Guns: S&W 686
For the reloader who spends a lot of time at the shooting range, a revolver is one of the most practical firearm designs. All of your fired brass is neatly contained in the cylinder, so there's no need to chase down empties or even to cycle the action carefully.
My favorite range revolver is the full-size Smith & Wesson 686, a fairly recent design (by S&W standards, of course - the 686 was introduced in the early '80s) that usually sports a full lug and stainless steel construction (barrel, cylinder, and frame). Consequently, it's a heavy firearm, which is necessary to take the sting out of full-house .357 rounds. With handloaded target .38 loads, the gun barely has any recoil at all.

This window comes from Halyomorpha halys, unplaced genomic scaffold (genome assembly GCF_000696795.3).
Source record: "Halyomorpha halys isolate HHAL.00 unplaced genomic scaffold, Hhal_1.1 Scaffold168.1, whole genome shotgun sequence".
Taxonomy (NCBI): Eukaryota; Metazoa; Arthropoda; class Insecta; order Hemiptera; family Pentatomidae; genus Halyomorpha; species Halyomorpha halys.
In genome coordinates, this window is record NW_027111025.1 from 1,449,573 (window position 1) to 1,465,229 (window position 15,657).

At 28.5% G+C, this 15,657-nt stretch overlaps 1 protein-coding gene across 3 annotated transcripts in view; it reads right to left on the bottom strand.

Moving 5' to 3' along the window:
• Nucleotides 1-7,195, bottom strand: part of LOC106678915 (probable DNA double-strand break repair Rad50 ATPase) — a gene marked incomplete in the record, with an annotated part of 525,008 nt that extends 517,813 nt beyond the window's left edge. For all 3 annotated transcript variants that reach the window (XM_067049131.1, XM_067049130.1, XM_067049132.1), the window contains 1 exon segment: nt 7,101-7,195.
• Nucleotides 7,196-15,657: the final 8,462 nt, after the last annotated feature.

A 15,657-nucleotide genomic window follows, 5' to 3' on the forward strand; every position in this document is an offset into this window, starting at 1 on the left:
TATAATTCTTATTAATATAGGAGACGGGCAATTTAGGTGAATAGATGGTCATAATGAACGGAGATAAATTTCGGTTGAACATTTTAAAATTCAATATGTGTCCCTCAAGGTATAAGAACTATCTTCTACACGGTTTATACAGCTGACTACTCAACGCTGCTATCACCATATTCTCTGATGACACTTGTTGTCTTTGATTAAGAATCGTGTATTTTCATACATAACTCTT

My particular example was a 686-M, which indicated that it was part of a first run of revolvers which were recalled by Smith & Wesson in order to fix a minor problem with the firing pin bushing (the M indicates that the gun received the factory modification). It had plain ramp sights and a run-of-the-mill Hogue monogrip. Even though it didn't have any bells and whistles, it was accurate and reliable.